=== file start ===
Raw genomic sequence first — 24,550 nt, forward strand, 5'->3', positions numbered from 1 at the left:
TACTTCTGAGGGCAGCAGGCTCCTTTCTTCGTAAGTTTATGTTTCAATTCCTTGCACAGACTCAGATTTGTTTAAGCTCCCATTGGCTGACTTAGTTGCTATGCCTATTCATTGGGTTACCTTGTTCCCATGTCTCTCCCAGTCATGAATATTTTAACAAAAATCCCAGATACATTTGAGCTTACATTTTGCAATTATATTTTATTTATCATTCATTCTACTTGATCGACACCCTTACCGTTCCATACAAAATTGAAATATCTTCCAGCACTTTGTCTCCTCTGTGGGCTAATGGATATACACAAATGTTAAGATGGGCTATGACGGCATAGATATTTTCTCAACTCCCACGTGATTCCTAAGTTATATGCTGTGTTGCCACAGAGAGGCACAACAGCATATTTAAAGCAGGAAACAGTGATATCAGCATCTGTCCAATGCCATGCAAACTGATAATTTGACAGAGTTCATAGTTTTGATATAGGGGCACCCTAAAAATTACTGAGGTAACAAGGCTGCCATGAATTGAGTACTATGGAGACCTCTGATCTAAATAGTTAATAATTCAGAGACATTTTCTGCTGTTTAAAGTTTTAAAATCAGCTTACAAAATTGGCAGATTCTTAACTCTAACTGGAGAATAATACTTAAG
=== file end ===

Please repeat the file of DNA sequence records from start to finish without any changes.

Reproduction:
Raw genomic sequence first — 24,550 nt, forward strand, 5'->3', positions numbered from 1 at the left:
TACTTCTGAGGGCAGCAGGCTCCTTTCTTCGTAAGTTTATGTTTCAATTCCTTGCACAGACTCAGATTTGTTTAAGCTCCCATTGGCTGACTTAGTTGCTATGCCTATTCATTGGGTTACCTTGTTCCCATGTCTCTCCCAGTCATGAATATTTTAACAAAAATCCCAGATACATTTGAGCTTACATTTTGCAATTATATTTTATTTATCATTCATTCTACTTGATCGACACCCTTACCGTTCCATACAAAATTGAAATATCTTCCAGCACTTTGTCTCCTCTGTGGGCTAATGGATATACACAAATGTTAAGATGGGCTATGACGGCATAGATATTTTCTCAACTCCCACGTGATTCCTAAGTTATATGCTGTGTTGCCACAGAGAGGCACAACAGCATATTTAAAGCAGGAAACAGTGATATCAGCATCTGTCCAATGCCATGCAAACTGATAATTTGACAGAGTTCATAGTTTTGATATAGGGGCACCCTAAAAATTACTGAGGTAACAAGGCTGCCATGAATTGAGTACTATGGAGACCTCTGATCTAAATAGTTAATAATTCAGAGACATTTTCTGCTGTTTAAAGTTTTAAAATCAGCTTACAAAATTGGCAGATTCTTAACTCTAACTGGAGAATAATACTTAAG